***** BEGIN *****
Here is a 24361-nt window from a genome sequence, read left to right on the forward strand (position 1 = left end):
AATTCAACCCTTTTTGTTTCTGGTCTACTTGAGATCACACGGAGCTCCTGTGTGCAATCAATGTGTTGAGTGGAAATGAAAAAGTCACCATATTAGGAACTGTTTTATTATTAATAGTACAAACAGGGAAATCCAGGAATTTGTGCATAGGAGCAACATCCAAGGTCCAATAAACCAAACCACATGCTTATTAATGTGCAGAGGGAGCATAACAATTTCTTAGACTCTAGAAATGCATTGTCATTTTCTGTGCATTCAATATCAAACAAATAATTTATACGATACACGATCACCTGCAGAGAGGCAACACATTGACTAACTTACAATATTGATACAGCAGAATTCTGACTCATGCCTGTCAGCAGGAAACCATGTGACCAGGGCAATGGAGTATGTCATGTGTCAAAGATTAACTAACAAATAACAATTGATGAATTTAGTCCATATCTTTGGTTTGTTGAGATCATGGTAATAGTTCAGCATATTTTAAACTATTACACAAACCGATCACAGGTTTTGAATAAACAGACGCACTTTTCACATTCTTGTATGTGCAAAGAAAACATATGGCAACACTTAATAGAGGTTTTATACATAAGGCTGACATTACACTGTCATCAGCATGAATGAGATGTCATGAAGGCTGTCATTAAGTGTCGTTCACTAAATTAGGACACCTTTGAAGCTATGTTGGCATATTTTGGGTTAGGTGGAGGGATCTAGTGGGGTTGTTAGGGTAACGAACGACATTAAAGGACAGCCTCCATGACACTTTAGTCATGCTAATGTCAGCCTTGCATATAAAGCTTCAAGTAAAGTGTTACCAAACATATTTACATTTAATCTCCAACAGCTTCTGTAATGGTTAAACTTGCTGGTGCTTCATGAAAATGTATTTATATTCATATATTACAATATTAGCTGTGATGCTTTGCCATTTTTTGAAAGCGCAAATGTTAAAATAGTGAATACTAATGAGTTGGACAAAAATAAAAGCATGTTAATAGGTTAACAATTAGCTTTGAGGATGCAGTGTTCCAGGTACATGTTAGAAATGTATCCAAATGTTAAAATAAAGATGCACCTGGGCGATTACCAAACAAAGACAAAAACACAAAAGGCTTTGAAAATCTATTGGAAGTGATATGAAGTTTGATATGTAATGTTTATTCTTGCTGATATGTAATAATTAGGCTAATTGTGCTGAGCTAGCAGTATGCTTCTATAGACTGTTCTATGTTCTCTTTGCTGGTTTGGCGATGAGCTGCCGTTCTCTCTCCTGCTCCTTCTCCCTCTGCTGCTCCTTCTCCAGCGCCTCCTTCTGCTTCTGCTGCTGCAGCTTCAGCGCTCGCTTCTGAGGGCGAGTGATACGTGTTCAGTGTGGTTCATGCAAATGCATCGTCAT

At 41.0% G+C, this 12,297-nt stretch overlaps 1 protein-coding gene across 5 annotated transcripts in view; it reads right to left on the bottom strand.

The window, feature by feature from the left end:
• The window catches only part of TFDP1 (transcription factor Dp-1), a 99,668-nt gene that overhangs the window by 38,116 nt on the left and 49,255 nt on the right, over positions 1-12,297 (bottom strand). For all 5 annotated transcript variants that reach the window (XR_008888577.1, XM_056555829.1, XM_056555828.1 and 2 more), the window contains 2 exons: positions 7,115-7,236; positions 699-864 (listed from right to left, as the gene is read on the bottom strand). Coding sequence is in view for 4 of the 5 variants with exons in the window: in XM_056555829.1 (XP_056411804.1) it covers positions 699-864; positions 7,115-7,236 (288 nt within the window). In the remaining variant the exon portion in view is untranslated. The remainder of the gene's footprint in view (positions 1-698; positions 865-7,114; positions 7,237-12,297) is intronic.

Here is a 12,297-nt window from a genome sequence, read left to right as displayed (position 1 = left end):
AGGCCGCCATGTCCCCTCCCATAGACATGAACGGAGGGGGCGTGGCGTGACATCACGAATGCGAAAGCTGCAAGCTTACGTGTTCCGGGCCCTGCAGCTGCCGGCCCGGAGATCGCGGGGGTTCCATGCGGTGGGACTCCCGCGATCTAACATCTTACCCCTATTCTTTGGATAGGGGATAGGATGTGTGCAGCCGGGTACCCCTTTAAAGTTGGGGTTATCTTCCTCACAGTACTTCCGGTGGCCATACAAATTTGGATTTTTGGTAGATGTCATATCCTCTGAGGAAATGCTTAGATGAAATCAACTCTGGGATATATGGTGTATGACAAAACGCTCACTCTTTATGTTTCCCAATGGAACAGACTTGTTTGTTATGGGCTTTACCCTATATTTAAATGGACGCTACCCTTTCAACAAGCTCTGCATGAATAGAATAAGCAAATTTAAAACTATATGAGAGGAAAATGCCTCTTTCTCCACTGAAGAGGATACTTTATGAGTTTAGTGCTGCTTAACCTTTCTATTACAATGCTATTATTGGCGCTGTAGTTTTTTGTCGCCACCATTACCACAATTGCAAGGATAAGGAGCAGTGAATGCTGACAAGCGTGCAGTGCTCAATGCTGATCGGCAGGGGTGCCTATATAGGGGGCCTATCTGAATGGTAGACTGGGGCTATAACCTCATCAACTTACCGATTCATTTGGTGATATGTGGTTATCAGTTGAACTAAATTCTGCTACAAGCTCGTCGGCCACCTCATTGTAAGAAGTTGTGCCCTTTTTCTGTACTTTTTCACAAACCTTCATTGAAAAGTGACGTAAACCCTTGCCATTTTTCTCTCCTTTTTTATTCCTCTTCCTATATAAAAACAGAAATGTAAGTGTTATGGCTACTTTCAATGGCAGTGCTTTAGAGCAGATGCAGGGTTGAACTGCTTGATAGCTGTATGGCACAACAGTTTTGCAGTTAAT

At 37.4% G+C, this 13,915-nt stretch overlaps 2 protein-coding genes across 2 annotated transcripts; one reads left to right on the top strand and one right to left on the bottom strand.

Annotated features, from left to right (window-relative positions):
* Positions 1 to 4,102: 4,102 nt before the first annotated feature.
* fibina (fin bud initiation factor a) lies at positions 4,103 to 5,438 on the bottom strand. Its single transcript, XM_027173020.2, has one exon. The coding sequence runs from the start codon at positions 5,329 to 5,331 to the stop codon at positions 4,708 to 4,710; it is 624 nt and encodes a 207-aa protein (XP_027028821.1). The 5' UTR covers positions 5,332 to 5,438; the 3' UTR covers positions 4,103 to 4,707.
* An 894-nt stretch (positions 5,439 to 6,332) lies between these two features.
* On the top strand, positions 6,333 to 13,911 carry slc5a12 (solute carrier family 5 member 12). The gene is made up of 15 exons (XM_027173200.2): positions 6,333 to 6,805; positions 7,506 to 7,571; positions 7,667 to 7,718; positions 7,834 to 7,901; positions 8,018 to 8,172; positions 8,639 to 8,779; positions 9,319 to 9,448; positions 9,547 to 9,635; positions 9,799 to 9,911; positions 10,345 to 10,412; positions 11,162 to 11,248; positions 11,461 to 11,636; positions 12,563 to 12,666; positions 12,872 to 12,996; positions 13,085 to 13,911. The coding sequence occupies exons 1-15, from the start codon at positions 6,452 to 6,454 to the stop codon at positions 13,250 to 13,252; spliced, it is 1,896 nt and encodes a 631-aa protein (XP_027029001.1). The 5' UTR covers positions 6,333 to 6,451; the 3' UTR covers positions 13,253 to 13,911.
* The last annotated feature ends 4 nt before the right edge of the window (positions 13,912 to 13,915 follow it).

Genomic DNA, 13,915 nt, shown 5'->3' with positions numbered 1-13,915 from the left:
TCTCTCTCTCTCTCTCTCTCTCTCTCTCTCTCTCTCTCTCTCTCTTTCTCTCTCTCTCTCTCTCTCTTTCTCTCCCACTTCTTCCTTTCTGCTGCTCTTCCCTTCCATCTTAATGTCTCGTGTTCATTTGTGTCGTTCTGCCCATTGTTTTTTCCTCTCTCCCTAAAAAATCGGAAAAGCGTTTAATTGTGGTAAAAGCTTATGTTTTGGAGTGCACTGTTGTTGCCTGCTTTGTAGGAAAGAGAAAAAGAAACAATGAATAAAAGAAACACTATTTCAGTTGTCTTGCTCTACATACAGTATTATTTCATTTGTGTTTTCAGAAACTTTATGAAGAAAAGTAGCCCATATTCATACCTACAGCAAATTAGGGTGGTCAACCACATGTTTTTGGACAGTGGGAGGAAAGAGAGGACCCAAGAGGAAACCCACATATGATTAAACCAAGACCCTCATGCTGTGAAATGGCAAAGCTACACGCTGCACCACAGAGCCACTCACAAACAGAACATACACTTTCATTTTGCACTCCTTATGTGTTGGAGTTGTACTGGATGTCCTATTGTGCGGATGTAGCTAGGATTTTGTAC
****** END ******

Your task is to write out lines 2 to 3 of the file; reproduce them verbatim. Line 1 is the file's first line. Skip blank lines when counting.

AATTCAACCCTTTTTGTTTCTGGTCTACTTGAGATCACACGGAGCTCCTGTGTGCAATCAATGTGTTGAGTGGAAATGAAAAAGTCACCATATTAGGAACTGTTTTATTATTAATAGTACAAACAGGGAAATCCAGGAATTTGTGCATAGGAGCAACATCCAAGGTCCAATAAACCAAACCACATGCTTATTAATGTGCAGAGGGAGCATAACAATTTCTTAGACTCTAGAAATGCATTGTCATTTTCTGTGCATTCAATATCAAACAAATAATTTATACGATACACGATCACCTGCAGAGAGGCAACACATTGACTAACTTACAATATTGATACAGCAGAATTCTGACTCATGCCTGTCAGCAGGAAACCATGTGACCAGGGCAATGGAGTATGTCATGTGTCAAAGATTAACTAACAAATAACAATTGATGAATTTAGTCCATATCTTTGGTTTGTTGAGATCATGGTAATAGTTCAGCATATTTTAAACTATTACACAAACCGATCACAGGTTTTGAATAAACAGACGCACTTTTCACATTCTTGTATGTGCAAAGAAAACATATGGCAACACTTAATAGAGGTTTTATACATAAGGCTGACATTACACTGTCATCAGCATGAATGAGATGTCATGAAGGCTGTCATTAAGTGTCGTTCACTAAATTAGGACACCTTTGAAGCTATGTTGGCATATTTTGGGTTAGGTGGAGGGATCTAGTGGGGTTGTTAGGGTAACGAACGACATTAAAGGACAGCCTCCATGACACTTTAGTCATGCTAATGTCAGCCTTGCATATAAAGCTTCAAGTAAAGTGTTACCAAACATATTTACATTTAATCTCCAACAGCTTCTGTAATGGTTAAACTTGCTGGTGCTTCATGAAAATGTATTTATATTCATATATTACAATATTAGCTGTGATGCTTTGCCATTTTTTGAAAGCGCAAATGTTAAAATAGTGAATACTAATGAGTTGGACAAAAATAAAAGCATGTTAATAGGTTAACAATTAGCTTTGAGGATGCAGTGTTCCAGGTACATGTTAGAAATGTATCCAAATGTTAAAATAAAGATGCACCTGGGCGATTACCAAACAAAGACAAAAACACAAAAGGCTTTGAAAATCTATTGGAAGTGATATGAAGTTTGATATGTAATGTTTATTCTTGCTGATATGTAATAATTAGGCTAATTGTGCTGAGCTAGCAGTATGCTTCTATAGACTGTTCTATGTTCTCTTTGCTGGTTTGGCGATGAGCTGCCGTTCTCTCTCCTGCTCCTTCTCCCTCTGCTGCTCCTTCTCCAGCGCCTCCTTCTGCTTCTGCTGCTGCAGCTTCAGCGCTCGCTTCTGAGGGCGAGTGATACGTGTTCAGTGTGGTTCATGCAAATGCATCGTCAT

At 41.0% G+C, this 12,297-nt stretch overlaps 1 protein-coding gene across 5 annotated transcripts in view; it reads right to left on the bottom strand.